Microsoft Corp. (MSFT) has stated that it will no longer be producing the majority of its current-generation consoles in anticipation of its new Xbox Series product line.
In a July 16 statement to The Verge, a Microsoft spokesperson addressed why its consoles were not being re-stocked in retail and online stores.
“As we ramp into the future with Xbox Series X, we’re taking the natural step of stopping production on Xbox One X and Xbox One S All-Digital Edition.” The tech giant added, “Xbox One S will continue to be manufactured and sold globally.”
The decision comes in light of recent reports from The Verge that Microsoft is preparing to make another announcement in August about a second console lower-tier console that will be released for the upcoming holiday season.
The second new console would utilize the main aspects of the more powerful upcoming Xbox Series X but at a lower price. There have been no official announcements from the tech giant about any of its next-gen console prices but it could be near or above $499 based on internal specifications.
NPD Group reported July 17 that video game spending in the U.S. reached $6.6 billion in June. This was the highest point for the first 6 months of the year in comparison to 2010 which saw $7 billion for that entire year. The increase has been attributed largely to the impact of the pandemic.
Since 2015, Microsoft continues to only publish the number of Xbox Live user-subscriptions instead of its actual sales numbers on its consoles. Some estimates put the company’s results at only 46.9 million compared to Sony’s (SNE) published 108.9 million, and Nintendo’s (NTDOY) 55.77 million.
Last week, on July 17, Microsoft also quietly ended its 12-month Xbox Live game subscription package saying to the video game website True Achievements, “At this time, Xbox has decided to remove the 12-months Xbox Live Gold SKU from the Microsoft Online Store. Customers can still sign up for a one-month or three-month Xbox Live Gold subscription online through the Microsoft Store.”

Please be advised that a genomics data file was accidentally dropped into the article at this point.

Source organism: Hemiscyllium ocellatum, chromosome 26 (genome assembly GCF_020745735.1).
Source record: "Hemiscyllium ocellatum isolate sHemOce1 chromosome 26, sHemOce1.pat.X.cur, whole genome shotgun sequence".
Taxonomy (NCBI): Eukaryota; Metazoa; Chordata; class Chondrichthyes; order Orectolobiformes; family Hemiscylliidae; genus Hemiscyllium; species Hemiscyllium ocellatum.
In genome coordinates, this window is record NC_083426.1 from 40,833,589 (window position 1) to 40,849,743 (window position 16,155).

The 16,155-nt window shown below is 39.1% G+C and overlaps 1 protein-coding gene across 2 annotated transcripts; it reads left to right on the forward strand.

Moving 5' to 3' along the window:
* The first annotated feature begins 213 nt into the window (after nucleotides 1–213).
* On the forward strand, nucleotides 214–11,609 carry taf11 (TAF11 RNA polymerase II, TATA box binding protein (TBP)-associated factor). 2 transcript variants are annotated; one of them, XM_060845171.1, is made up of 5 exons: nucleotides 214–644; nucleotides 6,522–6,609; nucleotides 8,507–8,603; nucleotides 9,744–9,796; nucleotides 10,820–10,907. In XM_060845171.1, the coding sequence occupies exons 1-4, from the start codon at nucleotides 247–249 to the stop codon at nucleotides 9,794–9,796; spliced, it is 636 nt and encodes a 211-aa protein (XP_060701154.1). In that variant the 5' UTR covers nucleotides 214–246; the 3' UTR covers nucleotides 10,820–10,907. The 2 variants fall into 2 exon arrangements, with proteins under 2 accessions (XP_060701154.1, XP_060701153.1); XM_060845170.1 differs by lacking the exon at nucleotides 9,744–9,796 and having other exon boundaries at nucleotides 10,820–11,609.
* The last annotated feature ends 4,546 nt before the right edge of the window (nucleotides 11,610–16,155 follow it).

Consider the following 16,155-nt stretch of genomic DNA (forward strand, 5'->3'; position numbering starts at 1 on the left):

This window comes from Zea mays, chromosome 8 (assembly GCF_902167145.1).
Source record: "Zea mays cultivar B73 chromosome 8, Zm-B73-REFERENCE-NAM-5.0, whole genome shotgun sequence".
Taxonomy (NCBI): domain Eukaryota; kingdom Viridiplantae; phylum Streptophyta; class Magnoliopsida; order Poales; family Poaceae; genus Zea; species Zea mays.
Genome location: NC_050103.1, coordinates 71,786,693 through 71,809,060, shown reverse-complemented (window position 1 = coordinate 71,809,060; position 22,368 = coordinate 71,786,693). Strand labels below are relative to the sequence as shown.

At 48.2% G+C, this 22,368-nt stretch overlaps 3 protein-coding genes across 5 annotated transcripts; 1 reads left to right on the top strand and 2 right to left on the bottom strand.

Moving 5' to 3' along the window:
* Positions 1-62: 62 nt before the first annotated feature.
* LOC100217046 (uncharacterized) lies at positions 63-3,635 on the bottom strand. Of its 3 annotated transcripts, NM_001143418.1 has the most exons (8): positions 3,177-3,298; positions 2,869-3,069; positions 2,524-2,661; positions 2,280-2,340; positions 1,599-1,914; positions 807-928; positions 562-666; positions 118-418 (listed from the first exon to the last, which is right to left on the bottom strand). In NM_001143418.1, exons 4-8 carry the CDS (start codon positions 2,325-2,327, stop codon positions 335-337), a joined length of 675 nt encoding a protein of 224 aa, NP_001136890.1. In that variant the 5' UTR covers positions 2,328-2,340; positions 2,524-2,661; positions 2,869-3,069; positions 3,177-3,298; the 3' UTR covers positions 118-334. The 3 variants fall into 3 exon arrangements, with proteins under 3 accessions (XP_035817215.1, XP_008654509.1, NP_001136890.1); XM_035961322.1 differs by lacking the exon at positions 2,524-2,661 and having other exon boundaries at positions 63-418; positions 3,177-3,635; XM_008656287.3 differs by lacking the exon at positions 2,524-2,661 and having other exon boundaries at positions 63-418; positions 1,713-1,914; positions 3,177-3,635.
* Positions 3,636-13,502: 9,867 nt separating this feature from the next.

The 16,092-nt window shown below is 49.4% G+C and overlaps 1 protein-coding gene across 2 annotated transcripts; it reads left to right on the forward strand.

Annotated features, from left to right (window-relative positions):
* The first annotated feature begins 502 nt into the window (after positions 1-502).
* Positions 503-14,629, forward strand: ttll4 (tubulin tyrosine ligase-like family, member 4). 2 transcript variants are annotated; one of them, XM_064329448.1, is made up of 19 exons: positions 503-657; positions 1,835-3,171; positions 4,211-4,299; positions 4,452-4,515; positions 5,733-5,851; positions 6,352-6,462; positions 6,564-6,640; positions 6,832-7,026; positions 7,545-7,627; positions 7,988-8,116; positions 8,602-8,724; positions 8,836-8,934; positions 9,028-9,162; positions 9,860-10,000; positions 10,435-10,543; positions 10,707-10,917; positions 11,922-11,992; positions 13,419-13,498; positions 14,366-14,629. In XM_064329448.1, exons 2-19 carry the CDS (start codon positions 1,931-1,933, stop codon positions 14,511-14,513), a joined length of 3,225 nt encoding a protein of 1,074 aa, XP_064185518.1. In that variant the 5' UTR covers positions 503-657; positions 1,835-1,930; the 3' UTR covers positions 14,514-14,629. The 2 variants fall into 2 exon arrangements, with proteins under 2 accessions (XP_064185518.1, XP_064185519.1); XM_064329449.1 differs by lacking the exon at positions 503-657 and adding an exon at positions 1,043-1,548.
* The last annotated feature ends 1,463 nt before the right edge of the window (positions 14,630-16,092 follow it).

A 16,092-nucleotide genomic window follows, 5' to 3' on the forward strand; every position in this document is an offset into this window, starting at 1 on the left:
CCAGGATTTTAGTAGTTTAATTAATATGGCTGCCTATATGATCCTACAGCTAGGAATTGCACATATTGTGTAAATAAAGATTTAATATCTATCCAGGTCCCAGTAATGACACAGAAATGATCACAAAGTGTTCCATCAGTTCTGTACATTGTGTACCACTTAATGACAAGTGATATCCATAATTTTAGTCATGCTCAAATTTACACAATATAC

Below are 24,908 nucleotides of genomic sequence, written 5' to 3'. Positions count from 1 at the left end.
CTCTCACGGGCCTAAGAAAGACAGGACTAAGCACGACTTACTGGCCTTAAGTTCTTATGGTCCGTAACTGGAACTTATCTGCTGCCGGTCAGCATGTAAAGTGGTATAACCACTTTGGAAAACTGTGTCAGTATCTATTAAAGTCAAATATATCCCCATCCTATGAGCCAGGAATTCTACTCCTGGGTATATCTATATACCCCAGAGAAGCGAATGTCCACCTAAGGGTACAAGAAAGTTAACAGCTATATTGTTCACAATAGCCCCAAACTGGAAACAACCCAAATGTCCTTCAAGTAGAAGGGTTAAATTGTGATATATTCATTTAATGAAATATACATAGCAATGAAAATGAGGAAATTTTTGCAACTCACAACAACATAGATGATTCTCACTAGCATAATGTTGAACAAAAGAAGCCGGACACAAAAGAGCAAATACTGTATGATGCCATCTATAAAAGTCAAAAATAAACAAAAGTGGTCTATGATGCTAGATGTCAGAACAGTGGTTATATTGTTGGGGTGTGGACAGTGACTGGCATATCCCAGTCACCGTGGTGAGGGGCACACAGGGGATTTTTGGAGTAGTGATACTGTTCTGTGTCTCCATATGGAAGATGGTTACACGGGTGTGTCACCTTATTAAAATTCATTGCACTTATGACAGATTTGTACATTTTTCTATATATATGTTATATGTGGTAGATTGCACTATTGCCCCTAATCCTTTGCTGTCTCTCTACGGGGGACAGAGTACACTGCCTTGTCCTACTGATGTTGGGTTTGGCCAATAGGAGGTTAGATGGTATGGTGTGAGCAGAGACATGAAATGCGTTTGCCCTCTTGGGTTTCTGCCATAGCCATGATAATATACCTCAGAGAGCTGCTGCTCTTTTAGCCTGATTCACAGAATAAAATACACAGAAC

Microsoft has not provided a reason for the removal of the subscription option but in a separate July 16 interview with The Verge, Microsoft Executive VP of Gaming Phil Spencer said, “Over time we will continue to expand how we introduce streaming as part of the platform, and playing games that you own that aren’t part of the subscription.” He added, “The idea is that any time you see a game on any device or web browser, you should be able to start streaming it through xCloud in the future.”
MSFT is up 29% year-to-date with a Strong Buy analyst consensus that breaks down into 21 Buy ratings versus 1 Hold rating and no Sell ratings. The $218.57 average price target implies 8% upside potential for the shares in the coming 12 months. (See Microsoft’s stock analysis on TipRanks).
Credit Suisse analyst Brad Zelnick said on July 16 that with “the ongoing needs of the remote economy,” he expects solid June quarter results. He states that Microsoft’s key products “position it very well to thrive despite near-term uncertainty.” He reiterated his Buy rating on Microsoft stock and raised his price target from $195 to $225 (11% upside potential).
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